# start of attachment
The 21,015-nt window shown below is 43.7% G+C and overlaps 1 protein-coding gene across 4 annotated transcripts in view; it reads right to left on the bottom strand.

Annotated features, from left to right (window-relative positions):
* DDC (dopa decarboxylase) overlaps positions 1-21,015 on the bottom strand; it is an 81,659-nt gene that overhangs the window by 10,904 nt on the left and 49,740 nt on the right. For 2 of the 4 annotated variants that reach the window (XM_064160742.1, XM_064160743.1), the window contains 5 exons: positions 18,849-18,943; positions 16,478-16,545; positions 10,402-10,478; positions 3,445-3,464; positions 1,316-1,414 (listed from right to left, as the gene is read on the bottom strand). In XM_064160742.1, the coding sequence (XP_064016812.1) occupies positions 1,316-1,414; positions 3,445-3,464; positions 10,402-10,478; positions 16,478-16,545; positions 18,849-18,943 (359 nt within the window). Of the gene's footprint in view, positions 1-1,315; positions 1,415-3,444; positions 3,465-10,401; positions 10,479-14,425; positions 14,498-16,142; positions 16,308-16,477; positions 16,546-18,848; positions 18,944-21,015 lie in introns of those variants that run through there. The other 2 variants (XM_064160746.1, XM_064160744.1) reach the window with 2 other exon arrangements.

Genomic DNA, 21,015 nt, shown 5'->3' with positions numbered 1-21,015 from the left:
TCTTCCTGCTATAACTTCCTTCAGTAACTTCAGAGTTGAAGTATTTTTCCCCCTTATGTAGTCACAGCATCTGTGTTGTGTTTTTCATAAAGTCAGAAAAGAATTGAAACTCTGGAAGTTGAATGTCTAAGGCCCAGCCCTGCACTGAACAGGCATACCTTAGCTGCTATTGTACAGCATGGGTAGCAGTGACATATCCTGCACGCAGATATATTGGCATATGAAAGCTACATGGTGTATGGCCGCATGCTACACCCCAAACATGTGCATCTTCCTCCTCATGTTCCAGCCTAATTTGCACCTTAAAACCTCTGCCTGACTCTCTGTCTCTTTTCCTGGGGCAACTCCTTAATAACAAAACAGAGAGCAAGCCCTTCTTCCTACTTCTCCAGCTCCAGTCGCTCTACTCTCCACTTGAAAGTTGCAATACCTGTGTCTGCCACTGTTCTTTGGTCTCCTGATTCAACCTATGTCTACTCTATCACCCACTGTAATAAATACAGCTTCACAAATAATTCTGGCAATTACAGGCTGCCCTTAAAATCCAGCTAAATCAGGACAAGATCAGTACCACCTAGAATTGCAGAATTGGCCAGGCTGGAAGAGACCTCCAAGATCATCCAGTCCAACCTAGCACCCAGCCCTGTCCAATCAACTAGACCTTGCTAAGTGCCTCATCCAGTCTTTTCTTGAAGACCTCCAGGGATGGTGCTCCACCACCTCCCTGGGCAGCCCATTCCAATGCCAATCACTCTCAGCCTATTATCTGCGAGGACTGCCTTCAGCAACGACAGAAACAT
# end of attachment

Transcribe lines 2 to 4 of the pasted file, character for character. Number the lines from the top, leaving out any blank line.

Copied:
Annotated features, from left to right (window-relative positions):
* DDC (dopa decarboxylase) overlaps positions 1-21,015 on the bottom strand; it is an 81,659-nt gene that overhangs the window by 10,904 nt on the left and 49,740 nt on the right. For 2 of the 4 annotated variants that reach the window (XM_064160742.1, XM_064160743.1), the window contains 5 exons: positions 18,849-18,943; positions 16,478-16,545; positions 10,402-10,478; positions 3,445-3,464; positions 1,316-1,414 (listed from right to left, as the gene is read on the bottom strand). In XM_064160742.1, the coding sequence (XP_064016812.1) occupies positions 1,316-1,414; positions 3,445-3,464; positions 10,402-10,478; positions 16,478-16,545; positions 18,849-18,943 (359 nt within the window). Of the gene's footprint in view, positions 1-1,315; positions 1,415-3,444; positions 3,465-10,401; positions 10,479-14,425; positions 14,498-16,142; positions 16,308-16,477; positions 16,546-18,848; positions 18,944-21,015 lie in introns of those variants that run through there. The other 2 variants (XM_064160746.1, XM_064160744.1) reach the window with 2 other exon arrangements.

Genomic DNA, 21,015 nt, shown 5'->3' with positions numbered 1-21,015 from the left: